“My ideal Christmas present would be a deal with the European Union,” says Bentley CEO Adrian Hallmark. Nonetheless, he explains the British luxury carmaker is prepared for no-deal, stockpiling a month’s supply of production parts where two days is the norm. “We don’t welcome a hard Brexit, but we’re ready for it.”
This has been a turbulent year for Bentley, which achieved record profits in the first quarter, followed by a record loss – and the announcement of up to 1,000 job cuts – in the second quarter. The company has also ceased all motorsport activities as a cost-cutting measure.
Despite the twin challenges of Covid-19 and Brexit, Hallmark says Bentley ends 2020 in “good shape”, breaking even and with an order bank 50 percent larger than at the start of the year.
“My favourite description of crisis management is ‘doing everything in a six-month period that you should have done over the past five years’ – and there are so many examples of that here,” he explains. So what comes next?
‘Luxury is a growth trend’
“Luxury is a growth trend across all categories, not just cars,” says Hallmark, “and I think that will continue.”
In the longer term, he cites Bentley’s ‘Beyond 100’ strategy for sustainability as a major potential advantage. “We only build small numbers of cars, so it’s easier for us to decarbonise our footprint and choose materials that are ethically and environmentally transparent.”
One example is the 5,000-year-old river wood used in the Bentley EXP 100 GT concept car, a waste product from farming, which is preserved in peat.
Discussing the social effects of the pandemic, Hallmark says: “We’ve all learned that you don’t have to travel all the time. But when you do, isolation is not a bad thing. It’s created even more need for a private bubble – a haven, if you like.”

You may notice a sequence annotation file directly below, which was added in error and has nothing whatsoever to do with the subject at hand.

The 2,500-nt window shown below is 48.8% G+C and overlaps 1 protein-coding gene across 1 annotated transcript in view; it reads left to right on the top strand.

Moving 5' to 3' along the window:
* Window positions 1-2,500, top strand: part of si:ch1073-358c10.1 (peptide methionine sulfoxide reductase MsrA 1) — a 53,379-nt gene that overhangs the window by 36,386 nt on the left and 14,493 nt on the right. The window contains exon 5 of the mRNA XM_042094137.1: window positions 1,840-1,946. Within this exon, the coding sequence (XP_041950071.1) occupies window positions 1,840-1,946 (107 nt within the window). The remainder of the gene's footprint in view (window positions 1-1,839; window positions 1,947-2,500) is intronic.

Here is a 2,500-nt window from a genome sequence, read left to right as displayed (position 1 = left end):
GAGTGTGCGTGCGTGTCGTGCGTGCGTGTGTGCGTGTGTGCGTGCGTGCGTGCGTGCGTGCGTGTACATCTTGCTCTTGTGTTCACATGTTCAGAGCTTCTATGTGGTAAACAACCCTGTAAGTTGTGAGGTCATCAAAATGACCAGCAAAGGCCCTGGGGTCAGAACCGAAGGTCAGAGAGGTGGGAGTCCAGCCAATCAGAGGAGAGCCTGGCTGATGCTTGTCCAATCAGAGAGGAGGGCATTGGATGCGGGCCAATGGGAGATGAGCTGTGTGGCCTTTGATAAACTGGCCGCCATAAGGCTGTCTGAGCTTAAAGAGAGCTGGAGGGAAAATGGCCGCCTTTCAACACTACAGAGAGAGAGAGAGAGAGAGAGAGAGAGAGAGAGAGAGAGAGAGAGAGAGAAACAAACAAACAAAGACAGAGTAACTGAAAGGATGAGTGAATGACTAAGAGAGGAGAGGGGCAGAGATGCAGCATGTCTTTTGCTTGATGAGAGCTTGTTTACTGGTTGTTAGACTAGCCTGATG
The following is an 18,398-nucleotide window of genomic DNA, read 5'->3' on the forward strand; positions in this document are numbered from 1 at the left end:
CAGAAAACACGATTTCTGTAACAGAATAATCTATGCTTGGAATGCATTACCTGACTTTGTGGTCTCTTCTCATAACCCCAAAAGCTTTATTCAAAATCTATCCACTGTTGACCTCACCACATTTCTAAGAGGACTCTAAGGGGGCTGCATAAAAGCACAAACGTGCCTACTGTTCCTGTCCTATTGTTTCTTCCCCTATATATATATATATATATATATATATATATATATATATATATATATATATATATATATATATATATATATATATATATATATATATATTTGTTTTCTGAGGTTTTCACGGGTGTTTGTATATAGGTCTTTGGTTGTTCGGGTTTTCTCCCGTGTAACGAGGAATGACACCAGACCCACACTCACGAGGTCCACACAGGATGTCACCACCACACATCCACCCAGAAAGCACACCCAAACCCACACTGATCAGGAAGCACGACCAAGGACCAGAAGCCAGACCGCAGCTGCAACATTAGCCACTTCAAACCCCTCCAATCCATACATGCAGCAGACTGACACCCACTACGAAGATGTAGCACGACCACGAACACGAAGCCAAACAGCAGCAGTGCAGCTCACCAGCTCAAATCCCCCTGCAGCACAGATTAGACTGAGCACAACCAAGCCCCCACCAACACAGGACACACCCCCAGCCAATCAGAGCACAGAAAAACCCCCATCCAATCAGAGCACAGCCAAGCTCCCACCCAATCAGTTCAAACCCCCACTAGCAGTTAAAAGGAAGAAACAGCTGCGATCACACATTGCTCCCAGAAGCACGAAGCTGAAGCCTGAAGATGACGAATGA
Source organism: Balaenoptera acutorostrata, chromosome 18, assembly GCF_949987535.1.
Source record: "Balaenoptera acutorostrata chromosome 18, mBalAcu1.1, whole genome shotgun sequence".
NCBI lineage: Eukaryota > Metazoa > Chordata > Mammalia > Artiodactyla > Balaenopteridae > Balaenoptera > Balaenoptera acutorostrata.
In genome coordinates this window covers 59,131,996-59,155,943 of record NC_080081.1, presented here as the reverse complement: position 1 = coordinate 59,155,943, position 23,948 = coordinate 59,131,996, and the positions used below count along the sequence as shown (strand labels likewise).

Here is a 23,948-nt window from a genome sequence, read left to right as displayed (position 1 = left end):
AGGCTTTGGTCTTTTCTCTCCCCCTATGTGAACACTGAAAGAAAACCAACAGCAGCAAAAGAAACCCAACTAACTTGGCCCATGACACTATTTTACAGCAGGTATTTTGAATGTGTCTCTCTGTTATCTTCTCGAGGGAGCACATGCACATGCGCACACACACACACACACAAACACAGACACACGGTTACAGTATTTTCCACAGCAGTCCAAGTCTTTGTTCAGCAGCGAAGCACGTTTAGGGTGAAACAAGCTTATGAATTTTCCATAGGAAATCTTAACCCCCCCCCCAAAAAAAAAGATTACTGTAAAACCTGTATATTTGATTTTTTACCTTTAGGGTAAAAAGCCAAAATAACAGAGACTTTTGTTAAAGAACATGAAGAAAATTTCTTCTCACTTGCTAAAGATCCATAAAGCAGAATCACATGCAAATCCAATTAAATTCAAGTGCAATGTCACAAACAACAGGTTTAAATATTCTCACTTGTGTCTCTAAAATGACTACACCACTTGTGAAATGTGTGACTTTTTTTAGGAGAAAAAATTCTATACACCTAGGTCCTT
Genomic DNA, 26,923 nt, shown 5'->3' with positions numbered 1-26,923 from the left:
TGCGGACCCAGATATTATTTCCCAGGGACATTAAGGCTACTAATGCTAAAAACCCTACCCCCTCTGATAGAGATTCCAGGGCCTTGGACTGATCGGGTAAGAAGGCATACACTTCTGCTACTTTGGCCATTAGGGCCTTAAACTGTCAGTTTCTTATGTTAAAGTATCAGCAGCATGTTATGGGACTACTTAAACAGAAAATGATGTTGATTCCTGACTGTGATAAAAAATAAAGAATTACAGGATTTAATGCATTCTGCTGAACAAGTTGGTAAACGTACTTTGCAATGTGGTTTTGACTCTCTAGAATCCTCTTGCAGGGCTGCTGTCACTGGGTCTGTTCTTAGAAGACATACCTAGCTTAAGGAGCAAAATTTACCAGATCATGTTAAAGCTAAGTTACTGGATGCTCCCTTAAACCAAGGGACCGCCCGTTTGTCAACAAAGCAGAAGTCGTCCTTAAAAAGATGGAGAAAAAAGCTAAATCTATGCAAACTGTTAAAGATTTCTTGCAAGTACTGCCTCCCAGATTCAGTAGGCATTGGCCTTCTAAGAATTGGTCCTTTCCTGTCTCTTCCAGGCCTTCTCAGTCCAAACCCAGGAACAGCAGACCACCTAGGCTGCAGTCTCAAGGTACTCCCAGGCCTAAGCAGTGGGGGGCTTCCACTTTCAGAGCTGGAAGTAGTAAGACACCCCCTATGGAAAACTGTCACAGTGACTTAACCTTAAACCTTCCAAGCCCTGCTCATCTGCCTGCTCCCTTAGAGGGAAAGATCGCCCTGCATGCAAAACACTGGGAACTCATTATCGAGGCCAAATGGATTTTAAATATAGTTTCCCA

‘Electrification is an obligation’
Bentley has stated it will only sell plug-in hybrid vehicles from 2026, and will go fully electric by 2030. “Electrification isn’t an option, it’s an obligation,” Hallmark believes.
The shift to battery power is also more straightforward for a luxury brand, he says. Most Bentley customers have access to a charging point at home or work, and 39 percent are already considering an EV for their next car.
“The inter-city charging network is the next frontier. If you look at the rate of ramp-up for charging points, it will support 30 percent of the total UK vehicle fleet by 2030. If we create innovative charging solutions on top of that – such as inductive charging or a lorry with batteries in the back that gives you a boost while you have lunch – we can make it work.”
Vorsprung durch Bentley
One consequence of Bentley’s shift to electric vehicles will be closer alignment with Audi. In the past, the marque has shared more platforms and hardware with Porsche (all three brands are part of the Volkswagen Group).
Bentley will formally move under Ingolstadt’s wing in the second quarter of 2021 and will benefit from Audi’s new Artemis initiative for electric, highly automated cars.
“It makes sense to find the best organisation for synergies,” explains Hallmark. “Whether the Audi solution will be shareholding or simply governance is not yet determined. But we see this as an opportunity, not a risk.”
Bentleys are for driving
Hallmark says the idea of Bentleys being chauffeur-driven cars is a myth. “That was the case 50 years ago, it’s not the case today. Even in China, more than 90 percent of our cars are driven by the owner.”
“The driving feel of a Bentley is one of the top three attributes cited by our customers for buying one,” he reveals. “Autonomous cars are definitely on the agenda, but we want to orientate around the driver, with autonomous features that take the stress out of the boring bits – e.g. junction-to-junction on the motorway or complex parking manoeuvres.”
A return to motorsport is also on the cards eventually. “Racing was one of the key foundation stones for building the image of Bentley. It was the proving ground for [company founder] W.O. and for the people around him.
“For Bentley never to race again would be difficult to imagine, but it has to be relevant. Endurance racing with renewable energy is where we’d want to be.”